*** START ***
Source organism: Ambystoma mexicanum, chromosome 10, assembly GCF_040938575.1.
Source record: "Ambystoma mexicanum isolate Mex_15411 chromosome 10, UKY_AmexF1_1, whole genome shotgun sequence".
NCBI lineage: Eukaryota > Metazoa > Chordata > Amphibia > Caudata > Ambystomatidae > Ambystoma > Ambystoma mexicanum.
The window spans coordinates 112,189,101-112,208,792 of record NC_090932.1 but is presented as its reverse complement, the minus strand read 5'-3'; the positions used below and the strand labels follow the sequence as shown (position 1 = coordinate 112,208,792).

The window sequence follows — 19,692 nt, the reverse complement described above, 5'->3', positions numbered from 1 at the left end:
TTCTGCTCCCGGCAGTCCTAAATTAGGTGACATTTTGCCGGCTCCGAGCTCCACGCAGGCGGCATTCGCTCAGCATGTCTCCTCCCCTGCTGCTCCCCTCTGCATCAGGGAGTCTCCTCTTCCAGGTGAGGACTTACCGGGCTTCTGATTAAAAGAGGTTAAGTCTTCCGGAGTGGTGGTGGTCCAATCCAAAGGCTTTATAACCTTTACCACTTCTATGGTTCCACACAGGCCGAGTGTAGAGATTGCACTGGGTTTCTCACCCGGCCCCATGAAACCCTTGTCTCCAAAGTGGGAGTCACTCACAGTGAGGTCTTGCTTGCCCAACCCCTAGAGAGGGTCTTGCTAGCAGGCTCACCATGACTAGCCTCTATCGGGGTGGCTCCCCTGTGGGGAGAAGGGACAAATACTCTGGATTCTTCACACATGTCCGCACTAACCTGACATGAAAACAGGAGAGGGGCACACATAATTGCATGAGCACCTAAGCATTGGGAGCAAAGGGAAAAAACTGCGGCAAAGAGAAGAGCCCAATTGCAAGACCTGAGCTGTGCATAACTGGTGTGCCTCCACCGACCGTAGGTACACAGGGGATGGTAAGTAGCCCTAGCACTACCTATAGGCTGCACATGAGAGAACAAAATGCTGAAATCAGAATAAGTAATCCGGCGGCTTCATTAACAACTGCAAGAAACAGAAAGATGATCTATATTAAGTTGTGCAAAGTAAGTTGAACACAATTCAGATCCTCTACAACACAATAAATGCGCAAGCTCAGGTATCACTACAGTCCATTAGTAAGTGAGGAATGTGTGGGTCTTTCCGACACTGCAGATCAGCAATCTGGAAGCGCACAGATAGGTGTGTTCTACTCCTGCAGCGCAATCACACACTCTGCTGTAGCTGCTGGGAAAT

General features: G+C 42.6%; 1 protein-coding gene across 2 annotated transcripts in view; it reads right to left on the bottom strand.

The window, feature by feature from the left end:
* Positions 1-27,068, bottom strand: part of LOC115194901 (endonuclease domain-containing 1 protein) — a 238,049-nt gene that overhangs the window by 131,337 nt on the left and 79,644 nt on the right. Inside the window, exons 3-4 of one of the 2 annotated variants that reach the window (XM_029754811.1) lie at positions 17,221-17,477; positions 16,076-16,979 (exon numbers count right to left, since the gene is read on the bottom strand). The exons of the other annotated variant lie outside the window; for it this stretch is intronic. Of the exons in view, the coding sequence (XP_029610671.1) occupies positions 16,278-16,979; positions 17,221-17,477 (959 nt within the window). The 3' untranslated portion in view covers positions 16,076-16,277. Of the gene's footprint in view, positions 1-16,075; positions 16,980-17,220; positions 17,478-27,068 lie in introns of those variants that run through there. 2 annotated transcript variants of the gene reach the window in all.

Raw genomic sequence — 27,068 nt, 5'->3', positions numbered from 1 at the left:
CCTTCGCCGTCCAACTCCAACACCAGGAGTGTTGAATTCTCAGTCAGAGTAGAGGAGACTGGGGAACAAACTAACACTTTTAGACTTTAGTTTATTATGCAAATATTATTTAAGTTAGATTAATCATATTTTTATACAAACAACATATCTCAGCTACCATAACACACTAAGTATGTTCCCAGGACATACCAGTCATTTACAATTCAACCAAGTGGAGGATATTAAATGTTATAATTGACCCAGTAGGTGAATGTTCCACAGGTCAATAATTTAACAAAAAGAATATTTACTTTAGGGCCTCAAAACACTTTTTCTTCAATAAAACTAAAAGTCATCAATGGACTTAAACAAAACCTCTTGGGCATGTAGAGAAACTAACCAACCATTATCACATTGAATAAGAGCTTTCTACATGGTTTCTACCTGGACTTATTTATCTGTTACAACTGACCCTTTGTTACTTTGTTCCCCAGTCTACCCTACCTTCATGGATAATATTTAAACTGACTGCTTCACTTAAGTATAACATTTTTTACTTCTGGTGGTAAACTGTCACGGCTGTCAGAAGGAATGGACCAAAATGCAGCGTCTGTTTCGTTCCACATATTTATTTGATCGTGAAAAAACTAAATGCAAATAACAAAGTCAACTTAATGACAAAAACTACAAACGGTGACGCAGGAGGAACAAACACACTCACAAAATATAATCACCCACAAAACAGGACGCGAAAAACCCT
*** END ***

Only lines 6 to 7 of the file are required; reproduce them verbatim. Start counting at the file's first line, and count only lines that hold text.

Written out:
TTCTGCTCCCGGCAGTCCTAAATTAGGTGACATTTTGCCGGCTCCGAGCTCCACGCAGGCGGCATTCGCTCAGCATGTCTCCTCCCCTGCTGCTCCCCTCTGCATCAGGGAGTCTCCTCTTCCAGGTGAGGACTTACCGGGCTTCTGATTAAAAGAGGTTAAGTCTTCCGGAGTGGTGGTGGTCCAATCCAAAGGCTTTATAACCTTTACCACTTCTATGGTTCCACACAGGCCGAGTGTAGAGATTGCACTGGGTTTCTCACCCGGCCCCATGAAACCCTTGTCTCCAAAGTGGGAGTCACTCACAGTGAGGTCTTGCTTGCCCAACCCCTAGAGAGGGTCTTGCTAGCAGGCTCACCATGACTAGCCTCTATCGGGGTGGCTCCCCTGTGGGGAGAAGGGACAAATACTCTGGATTCTTCACACATGTCCGCACTAACCTGACATGAAAACAGGAGAGGGGCACACATAATTGCATGAGCACCTAAGCATTGGGAGCAAAGGGAAAAAACTGCGGCAAAGAGAAGAGCCCAATTGCAAGACCTGAGCTGTGCATAACTGGTGTGCCTCCACCGACCGTAGGTACACAGGGGATGGTAAGTAGCCCTAGCACTACCTATAGGCTGCACATGAGAGAACAAAATGCTGAAATCAGAATAAGTAATCCGGCGGCTTCATTAACAACTGCAAGAAACAGAAAGATGATCTATATTAAGTTGTGCAAAGTAAGTTGAACACAATTCAGATCCTCTACAACACAATAAATGCGCAAGCTCAGGTATCACTACAGTCCATTAGTAAGTGAGGAATGTGTGGGTCTTTCCGACACTGCAGATCAGCAATCTGGAAGCGCACAGATAGGTGTGTTCTACTCCTGCAGCGCAATCACACACTCTGCTGTAGCTGCTGGGAAAT

General features: G+C 42.6%; 1 protein-coding gene across 2 annotated transcripts in view; it reads right to left on the bottom strand.